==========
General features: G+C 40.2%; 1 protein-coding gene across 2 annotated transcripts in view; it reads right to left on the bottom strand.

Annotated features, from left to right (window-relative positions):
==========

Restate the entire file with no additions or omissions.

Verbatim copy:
General features: G+C 40.2%; 1 protein-coding gene across 2 annotated transcripts in view; it reads right to left on the bottom strand.

Annotated features, from left to right (window-relative positions):